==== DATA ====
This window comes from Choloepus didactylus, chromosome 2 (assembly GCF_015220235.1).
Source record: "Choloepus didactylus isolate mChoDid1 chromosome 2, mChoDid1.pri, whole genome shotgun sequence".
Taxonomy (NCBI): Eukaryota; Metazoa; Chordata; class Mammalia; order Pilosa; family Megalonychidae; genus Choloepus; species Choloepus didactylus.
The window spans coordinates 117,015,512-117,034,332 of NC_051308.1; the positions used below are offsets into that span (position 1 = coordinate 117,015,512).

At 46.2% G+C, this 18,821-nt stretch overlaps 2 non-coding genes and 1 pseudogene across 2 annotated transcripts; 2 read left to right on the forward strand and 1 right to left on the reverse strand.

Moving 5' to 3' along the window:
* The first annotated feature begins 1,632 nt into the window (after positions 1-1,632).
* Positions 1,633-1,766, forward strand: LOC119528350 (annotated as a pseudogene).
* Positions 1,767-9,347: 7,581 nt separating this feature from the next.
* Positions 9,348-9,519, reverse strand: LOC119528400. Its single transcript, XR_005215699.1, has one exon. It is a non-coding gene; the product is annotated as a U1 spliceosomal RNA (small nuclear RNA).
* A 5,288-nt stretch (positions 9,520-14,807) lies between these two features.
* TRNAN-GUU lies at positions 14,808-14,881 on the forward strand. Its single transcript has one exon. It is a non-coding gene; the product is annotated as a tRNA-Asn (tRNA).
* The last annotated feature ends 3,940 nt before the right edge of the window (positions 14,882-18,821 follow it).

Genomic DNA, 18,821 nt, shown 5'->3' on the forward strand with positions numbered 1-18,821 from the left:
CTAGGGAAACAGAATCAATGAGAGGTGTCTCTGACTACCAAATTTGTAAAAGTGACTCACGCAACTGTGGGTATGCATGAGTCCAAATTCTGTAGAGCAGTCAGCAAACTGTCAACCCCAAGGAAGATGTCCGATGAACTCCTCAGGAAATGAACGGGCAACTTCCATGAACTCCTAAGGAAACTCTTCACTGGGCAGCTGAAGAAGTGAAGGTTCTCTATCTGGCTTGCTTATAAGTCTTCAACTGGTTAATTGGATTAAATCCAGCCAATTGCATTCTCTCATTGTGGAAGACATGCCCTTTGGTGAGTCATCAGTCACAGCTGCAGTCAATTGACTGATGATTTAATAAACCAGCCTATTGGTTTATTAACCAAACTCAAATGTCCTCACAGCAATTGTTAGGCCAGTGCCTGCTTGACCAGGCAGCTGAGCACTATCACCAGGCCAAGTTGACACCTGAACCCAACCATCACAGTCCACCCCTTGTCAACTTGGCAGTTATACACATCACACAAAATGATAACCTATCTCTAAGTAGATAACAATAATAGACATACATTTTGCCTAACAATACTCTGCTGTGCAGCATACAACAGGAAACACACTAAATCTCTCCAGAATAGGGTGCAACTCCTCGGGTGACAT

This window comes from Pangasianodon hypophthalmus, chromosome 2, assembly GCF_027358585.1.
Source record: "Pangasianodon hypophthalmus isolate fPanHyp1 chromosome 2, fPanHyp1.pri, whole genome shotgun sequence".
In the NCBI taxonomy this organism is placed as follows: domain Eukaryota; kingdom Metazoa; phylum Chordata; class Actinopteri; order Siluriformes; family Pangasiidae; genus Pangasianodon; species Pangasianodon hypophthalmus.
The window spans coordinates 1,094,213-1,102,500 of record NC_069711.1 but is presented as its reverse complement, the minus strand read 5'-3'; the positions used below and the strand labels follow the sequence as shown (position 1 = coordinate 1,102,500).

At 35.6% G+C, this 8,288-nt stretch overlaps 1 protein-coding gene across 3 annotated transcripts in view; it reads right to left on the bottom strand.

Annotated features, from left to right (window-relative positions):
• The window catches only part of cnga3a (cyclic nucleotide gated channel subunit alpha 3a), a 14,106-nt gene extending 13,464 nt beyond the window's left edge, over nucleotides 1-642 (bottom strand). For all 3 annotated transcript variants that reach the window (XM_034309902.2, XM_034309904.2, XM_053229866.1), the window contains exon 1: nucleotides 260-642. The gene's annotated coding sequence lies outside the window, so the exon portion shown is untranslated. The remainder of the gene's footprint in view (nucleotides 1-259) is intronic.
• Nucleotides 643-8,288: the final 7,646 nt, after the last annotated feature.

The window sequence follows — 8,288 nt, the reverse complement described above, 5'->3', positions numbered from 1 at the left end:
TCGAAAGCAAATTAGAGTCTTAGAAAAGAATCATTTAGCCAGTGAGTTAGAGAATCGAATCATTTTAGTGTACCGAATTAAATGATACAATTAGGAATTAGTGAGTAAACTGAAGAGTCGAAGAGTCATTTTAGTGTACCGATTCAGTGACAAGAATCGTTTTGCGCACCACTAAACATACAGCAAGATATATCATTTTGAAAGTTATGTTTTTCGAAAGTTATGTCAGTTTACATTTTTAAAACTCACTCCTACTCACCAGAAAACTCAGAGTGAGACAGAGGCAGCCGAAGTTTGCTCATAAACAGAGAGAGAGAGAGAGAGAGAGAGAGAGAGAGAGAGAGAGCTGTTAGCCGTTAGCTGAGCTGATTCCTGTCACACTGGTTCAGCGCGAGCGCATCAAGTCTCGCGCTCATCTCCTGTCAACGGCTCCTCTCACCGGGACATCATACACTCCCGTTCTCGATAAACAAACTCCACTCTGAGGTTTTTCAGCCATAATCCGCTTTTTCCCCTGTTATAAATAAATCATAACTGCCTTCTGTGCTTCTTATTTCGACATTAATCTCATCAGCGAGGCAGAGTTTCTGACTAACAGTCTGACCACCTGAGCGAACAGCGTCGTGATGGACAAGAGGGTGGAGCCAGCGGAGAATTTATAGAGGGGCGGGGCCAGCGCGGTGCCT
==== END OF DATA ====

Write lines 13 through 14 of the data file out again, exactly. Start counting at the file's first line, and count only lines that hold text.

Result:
* The last annotated feature ends 3,940 nt before the right edge of the window (positions 14,882-18,821 follow it).

Genomic DNA, 18,821 nt, shown 5'->3' on the forward strand with positions numbered 1-18,821 from the left: